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Post-Impressionism - Art History

Mid 1880s to Early 1900s

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© Kimbell Art Museum, Fort Worth, Texas; used with permission

Paul Cézanne (French, 1839-1906). Peasant in a Blue Smock, 1892 or 1897. Oil on canvas. 31 7/8 x 25 9/16 in. (81 x 64.9 cm).

© Kimbell Art Museum, Fort Worth, Texas

The term "Post-Impressionism" was invented by Roger Fry as he prepared for an exhibition at Grafton Gallery in London in 1910. The show was called "Manet and the Post-Impressionists" (November 8, 1910-January 15, 1911), a canny marketing ploy to pair a brand name (Édouard Manet) with younger French artists whose work was not well known on the other side of the English Channel.

The exhibition included the painters Vincent van Gogh, Paul Cézanne, Paul Gauguin, George Seurat, André Derain, Maurice de Vlaminck and Othon Friesz, plus the sculptor Aristide Maillol. Robert Rosenblum explained: "Post-Impressionists ... felt the need to construct private pictorial worlds upon the foundations of Impressionism."

Post-Impressionists pushed the ideas of the Impressionists into new directions. The word "Post-Impressionism" indicates their link to the original Impressionist ideas and their departure from those ideas -- their modernist journey from the past into the future.

How Long Was Post-Impressionism a Movement?

Mid-1880s to early 1900s (including the Fauves as a Post-Impressionist Movement)

What Are the Key Characteristics of Post-Impressionism?

The Post-Impressionists were an eclectic bunch of individuals, so there were no broad, unifying characteristics. Each artist took an aspect of Impressionism and exaggerated it.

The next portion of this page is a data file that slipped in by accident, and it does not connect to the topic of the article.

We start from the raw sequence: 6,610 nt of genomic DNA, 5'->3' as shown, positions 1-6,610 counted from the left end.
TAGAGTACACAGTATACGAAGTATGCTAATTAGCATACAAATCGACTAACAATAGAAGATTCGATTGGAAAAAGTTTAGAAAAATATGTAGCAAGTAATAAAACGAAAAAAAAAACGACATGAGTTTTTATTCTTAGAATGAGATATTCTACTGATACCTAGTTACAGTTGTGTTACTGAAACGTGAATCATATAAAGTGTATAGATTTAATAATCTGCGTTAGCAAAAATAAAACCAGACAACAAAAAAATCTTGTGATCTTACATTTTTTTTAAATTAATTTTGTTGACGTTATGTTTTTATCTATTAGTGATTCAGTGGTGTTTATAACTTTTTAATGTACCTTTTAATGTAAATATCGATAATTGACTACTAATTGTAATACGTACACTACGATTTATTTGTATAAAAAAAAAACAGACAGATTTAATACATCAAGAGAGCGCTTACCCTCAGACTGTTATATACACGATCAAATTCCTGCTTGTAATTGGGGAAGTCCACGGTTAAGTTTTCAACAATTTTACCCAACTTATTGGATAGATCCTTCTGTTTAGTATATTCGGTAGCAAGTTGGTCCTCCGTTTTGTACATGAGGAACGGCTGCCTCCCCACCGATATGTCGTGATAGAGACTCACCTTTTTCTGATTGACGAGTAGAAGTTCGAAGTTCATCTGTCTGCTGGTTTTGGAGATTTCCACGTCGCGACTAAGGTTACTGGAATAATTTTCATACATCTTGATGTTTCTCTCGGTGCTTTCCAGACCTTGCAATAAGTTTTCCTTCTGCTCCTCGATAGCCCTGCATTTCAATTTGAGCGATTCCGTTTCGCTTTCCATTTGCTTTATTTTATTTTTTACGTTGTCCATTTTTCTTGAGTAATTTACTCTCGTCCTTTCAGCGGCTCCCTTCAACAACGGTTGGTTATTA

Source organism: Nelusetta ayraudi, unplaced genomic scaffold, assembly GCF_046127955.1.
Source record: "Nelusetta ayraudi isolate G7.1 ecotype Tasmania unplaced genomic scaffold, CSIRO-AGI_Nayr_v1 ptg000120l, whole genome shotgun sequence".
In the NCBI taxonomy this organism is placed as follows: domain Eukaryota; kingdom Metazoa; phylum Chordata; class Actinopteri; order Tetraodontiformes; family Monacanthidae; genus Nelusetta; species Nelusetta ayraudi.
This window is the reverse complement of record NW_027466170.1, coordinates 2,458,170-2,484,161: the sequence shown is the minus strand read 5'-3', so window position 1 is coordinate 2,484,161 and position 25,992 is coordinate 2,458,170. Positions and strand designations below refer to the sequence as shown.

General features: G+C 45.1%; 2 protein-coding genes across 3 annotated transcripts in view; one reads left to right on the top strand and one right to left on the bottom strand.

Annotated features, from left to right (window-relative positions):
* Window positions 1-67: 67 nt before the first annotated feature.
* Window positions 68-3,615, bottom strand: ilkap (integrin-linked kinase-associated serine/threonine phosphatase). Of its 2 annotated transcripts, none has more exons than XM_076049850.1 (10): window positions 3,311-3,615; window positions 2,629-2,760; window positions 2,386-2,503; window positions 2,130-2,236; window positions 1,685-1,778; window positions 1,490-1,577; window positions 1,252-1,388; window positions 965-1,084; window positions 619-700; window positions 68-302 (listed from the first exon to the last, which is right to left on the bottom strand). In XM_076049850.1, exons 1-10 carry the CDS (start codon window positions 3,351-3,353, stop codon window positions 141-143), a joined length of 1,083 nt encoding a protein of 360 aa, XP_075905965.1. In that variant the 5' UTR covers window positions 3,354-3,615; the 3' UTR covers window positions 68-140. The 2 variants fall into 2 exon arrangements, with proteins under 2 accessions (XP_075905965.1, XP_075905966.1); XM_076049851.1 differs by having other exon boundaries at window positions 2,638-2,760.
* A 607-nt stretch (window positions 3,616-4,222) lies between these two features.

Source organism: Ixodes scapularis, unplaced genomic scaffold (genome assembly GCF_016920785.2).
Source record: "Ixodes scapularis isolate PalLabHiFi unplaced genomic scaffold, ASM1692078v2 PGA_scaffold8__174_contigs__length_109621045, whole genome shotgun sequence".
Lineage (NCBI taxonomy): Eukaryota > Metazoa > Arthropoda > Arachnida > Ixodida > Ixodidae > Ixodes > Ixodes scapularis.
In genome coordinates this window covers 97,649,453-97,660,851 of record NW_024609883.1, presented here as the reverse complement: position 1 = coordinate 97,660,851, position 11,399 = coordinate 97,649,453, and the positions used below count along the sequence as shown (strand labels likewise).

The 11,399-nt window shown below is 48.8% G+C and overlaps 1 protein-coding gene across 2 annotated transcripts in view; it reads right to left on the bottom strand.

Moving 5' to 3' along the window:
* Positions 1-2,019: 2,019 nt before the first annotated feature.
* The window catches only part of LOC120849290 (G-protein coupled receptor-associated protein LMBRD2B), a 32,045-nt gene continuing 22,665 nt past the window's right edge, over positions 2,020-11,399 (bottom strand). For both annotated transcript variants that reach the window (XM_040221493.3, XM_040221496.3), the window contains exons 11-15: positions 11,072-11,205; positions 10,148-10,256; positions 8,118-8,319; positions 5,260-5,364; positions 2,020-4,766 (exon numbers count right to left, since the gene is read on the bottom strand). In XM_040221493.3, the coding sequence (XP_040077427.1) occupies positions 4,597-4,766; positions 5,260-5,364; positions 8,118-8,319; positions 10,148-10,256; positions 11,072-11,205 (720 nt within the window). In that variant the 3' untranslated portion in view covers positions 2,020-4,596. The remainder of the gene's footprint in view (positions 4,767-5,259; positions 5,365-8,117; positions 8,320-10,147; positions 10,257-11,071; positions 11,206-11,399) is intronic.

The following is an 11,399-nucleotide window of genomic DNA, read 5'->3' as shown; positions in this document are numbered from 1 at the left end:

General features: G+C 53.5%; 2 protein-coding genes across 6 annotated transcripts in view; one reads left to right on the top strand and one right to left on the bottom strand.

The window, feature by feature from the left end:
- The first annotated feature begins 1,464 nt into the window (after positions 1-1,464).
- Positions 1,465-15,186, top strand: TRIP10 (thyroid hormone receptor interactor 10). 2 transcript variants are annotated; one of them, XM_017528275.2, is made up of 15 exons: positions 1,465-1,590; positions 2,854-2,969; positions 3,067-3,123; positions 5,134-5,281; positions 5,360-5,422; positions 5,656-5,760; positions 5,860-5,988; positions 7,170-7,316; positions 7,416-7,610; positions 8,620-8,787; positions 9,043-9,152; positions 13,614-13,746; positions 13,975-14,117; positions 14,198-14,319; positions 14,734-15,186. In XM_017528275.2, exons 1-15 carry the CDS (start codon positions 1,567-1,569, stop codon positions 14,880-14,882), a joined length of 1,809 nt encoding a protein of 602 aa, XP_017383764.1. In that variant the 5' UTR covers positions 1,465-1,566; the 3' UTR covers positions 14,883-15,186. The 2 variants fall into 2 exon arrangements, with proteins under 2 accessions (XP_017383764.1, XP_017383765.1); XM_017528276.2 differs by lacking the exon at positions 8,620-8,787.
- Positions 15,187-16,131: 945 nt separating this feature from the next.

For example, Vincent van Gogh intensified Impressionism's already vibrant colors and painted them thickly on the canvas (we call this impasto). Van Gogh's energetic brushstrokes expressed emotional qualities. Therefore, we see him as an off-shoot of Impressionism and a proponent of Expressionism (art loaded with charged emotional content).

In other examples, Georges Seurat took the rapid, "broken" brushwork of Impressionism and developed it into the millions of colored dots that create Pointillism, while Paul Cézanne elevated Impressionism's separation of colors into separations of whole planes of color.

The list below pairs the leading artists with their respective Post-Impressionist Movements.

Best-Known Artists:

  • Vincent van Gogh - Expressionism
  • Paul Cézanne - Constructive Pictorialism
  • Paul Gauguin - Symbolist, Cloisonnism, Pont-Aven
  • Georges Seurat - Pointillism (a.k.a. Divisionism or Neoimpressionism)
  • Aristide Maillol - The Nabis
  • Édouard Vuillard and Pierre Bonnard - Intimist
  • André Derain, Maurice de Vlaminck and Othon Friesz - Fauvism

Suggested Reading:

Rewald, John. Post-Impressionism: From van Gogh to Gauguin.
New York: Museum of Modern Art, 1978.
(NB - Rewald was working on the second volume: From Gauguin to Matisse before he passed away in 1994.)

Arnason, H. H. and Elizabeth C. Mansfield. History of Modern Art, 6th Edition.
Upper Saddle River, NJ: Prentice Hall, 2010.

Atkins, Robert, Artspoke: A Guide to Modern Ideas, Movements, and Buzzwords, 1848-1944
New York: Abbeville Press, 1993.

Rosenblum, Robert and H. W. Janson, 19th-Century Art.
New York: Prentice Hall and Harry N. Abrams, 1984.

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